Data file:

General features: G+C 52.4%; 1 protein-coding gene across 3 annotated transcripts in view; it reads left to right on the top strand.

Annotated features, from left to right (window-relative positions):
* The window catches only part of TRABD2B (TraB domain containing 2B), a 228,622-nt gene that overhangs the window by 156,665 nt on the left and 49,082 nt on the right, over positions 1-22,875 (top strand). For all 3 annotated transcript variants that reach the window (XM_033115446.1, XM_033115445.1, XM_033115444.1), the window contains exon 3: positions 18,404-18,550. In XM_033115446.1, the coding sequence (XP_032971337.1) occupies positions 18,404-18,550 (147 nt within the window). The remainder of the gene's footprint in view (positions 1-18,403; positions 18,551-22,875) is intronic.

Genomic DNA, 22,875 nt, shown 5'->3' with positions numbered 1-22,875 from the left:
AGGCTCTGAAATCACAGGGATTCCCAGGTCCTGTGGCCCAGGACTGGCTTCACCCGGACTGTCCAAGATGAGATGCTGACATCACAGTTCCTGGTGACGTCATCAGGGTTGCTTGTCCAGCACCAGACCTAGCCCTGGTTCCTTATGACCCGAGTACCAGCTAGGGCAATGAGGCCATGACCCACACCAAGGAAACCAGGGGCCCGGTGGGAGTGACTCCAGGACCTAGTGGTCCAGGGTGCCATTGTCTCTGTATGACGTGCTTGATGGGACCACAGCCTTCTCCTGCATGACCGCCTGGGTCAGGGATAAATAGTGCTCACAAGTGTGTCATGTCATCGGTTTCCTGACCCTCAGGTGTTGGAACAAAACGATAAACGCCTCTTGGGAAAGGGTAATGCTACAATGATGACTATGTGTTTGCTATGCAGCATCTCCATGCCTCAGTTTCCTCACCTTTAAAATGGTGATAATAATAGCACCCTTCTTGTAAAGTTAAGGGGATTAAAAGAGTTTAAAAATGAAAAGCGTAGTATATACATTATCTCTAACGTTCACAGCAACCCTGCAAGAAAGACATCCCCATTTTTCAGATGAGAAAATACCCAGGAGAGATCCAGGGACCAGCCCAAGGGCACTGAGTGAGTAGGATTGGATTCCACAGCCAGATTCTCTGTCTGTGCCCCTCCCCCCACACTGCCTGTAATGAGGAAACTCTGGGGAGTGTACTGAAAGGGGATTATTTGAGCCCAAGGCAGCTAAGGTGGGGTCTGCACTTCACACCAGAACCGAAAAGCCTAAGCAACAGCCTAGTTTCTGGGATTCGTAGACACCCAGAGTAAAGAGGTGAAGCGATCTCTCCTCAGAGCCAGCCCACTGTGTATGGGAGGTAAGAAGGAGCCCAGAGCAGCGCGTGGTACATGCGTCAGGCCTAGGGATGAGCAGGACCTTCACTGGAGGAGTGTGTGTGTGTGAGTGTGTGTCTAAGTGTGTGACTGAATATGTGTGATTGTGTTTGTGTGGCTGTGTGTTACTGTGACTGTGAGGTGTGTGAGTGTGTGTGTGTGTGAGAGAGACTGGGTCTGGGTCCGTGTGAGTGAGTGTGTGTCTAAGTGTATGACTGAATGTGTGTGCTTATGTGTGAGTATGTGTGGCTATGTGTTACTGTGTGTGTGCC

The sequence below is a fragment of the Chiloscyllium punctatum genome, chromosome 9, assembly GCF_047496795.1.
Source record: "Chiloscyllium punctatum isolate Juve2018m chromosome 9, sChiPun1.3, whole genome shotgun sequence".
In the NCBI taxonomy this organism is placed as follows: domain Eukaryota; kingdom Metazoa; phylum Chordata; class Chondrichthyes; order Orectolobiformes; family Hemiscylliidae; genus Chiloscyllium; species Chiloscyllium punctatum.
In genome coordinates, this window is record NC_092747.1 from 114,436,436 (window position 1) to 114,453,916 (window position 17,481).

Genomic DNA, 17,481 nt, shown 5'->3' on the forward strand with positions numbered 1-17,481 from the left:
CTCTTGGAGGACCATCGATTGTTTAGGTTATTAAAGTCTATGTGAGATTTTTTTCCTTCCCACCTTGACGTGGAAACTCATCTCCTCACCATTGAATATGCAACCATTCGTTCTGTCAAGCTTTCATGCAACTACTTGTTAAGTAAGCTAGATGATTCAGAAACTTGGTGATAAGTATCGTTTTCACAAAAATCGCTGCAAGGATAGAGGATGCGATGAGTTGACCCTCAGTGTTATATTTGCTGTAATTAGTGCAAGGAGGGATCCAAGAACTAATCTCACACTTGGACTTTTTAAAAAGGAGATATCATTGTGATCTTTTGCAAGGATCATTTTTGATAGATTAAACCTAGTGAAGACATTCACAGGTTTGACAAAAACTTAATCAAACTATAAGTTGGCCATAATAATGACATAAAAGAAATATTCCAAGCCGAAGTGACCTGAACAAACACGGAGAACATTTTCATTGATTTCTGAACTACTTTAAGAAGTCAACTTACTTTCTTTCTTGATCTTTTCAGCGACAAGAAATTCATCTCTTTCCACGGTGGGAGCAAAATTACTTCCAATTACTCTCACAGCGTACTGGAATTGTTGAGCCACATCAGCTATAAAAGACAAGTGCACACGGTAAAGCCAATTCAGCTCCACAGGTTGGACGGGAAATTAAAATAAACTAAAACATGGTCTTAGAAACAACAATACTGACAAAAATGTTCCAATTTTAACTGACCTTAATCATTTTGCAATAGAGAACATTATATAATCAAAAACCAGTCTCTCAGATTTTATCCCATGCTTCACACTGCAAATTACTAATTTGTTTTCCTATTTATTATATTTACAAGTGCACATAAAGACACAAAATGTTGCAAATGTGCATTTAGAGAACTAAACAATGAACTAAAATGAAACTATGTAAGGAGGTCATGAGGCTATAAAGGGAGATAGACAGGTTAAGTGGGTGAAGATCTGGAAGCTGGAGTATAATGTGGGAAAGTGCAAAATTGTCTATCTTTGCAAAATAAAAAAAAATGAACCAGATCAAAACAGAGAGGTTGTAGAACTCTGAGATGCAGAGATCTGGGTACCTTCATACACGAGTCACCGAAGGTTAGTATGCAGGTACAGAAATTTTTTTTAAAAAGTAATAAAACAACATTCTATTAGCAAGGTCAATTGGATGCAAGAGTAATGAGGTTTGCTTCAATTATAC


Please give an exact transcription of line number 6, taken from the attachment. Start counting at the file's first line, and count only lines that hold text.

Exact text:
The sequence below is a fragment of the Chiloscyllium punctatum genome, chromosome 9, assembly GCF_047496795.1.